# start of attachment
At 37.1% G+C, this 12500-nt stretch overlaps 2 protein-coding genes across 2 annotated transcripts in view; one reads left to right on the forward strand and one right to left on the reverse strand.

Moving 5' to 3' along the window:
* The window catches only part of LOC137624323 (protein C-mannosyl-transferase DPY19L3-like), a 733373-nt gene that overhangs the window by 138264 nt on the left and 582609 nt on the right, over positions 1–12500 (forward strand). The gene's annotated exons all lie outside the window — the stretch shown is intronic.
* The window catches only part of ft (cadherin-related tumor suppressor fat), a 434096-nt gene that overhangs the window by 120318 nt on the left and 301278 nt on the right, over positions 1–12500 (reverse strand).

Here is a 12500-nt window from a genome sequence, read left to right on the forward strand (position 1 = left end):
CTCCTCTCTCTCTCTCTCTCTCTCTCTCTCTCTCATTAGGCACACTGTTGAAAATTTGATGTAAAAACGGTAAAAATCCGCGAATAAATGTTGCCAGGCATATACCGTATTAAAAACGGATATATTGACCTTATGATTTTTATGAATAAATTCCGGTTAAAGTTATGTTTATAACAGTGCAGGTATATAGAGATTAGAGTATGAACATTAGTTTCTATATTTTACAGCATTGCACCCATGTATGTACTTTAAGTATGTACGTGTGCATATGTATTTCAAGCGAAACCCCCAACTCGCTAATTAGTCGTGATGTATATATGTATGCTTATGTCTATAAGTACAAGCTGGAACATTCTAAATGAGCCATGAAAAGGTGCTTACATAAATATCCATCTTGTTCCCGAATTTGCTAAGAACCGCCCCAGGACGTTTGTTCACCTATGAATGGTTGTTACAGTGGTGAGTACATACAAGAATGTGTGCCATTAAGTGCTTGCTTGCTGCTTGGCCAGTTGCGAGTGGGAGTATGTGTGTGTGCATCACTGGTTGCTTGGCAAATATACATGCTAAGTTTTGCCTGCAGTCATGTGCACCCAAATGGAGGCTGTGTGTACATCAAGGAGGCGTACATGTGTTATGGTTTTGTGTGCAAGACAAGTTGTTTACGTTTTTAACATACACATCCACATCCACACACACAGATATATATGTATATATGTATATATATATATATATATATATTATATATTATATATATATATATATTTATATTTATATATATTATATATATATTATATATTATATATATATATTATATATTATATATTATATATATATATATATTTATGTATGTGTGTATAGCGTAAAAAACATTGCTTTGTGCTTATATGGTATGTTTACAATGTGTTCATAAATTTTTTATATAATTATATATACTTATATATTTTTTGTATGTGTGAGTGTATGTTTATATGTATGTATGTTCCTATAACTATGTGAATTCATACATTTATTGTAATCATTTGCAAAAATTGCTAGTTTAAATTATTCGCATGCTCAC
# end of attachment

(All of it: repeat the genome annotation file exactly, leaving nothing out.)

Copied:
At 37.1% G+C, this 12500-nt stretch overlaps 2 protein-coding genes across 2 annotated transcripts in view; one reads left to right on the forward strand and one right to left on the reverse strand.

Moving 5' to 3' along the window:
* The window catches only part of LOC137624323 (protein C-mannosyl-transferase DPY19L3-like), a 733373-nt gene that overhangs the window by 138264 nt on the left and 582609 nt on the right, over positions 1–12500 (forward strand). The gene's annotated exons all lie outside the window — the stretch shown is intronic.
* The window catches only part of ft (cadherin-related tumor suppressor fat), a 434096-nt gene that overhangs the window by 120318 nt on the left and 301278 nt on the right, over positions 1–12500 (reverse strand).

Here is a 12500-nt window from a genome sequence, read left to right on the forward strand (position 1 = left end):
CTCCTCTCTCTCTCTCTCTCTCTCTCTCTCTCTCATTAGGCACACTGTTGAAAATTTGATGTAAAAACGGTAAAAATCCGCGAATAAATGTTGCCAGGCATATACCGTATTAAAAACGGATATATTGACCTTATGATTTTTATGAATAAATTCCGGTTAAAGTTATGTTTATAACAGTGCAGGTATATAGAGATTAGAGTATGAACATTAGTTTCTATATTTTACAGCATTGCACCCATGTATGTACTTTAAGTATGTACGTGTGCATATGTATTTCAAGCGAAACCCCCAACTCGCTAATTAGTCGTGATGTATATATGTATGCTTATGTCTATAAGTACAAGCTGGAACATTCTAAATGAGCCATGAAAAGGTGCTTACATAAATATCCATCTTGTTCCCGAATTTGCTAAGAACCGCCCCAGGACGTTTGTTCACCTATGAATGGTTGTTACAGTGGTGAGTACATACAAGAATGTGTGCCATTAAGTGCTTGCTTGCTGCTTGGCCAGTTGCGAGTGGGAGTATGTGTGTGTGCATCACTGGTTGCTTGGCAAATATACATGCTAAGTTTTGCCTGCAGTCATGTGCACCCAAATGGAGGCTGTGTGTACATCAAGGAGGCGTACATGTGTTATGGTTTTGTGTGCAAGACAAGTTGTTTACGTTTTTAACATACACATCCACATCCACACACACAGATATATATGTATATATGTATATATATATATATATATATATTATATATTATATATATATATATATTTATATTTATATATATTATATATATATTATATATTATATATATATATTATATATTATATATTATATATATATATATATTTATGTATGTGTGTATAGCGTAAAAAACATTGCTTTGTGCTTATATGGTATGTTTACAATGTGTTCATAAATTTTTTATATAATTATATATACTTATATATTTTTTGTATGTGTGAGTGTATGTTTATATGTATGTATGTTCCTATAACTATGTGAATTCATACATTTATTGTAATCATTTGCAAAAATTGCTAGTTTAAATTATTCGCATGCTCAC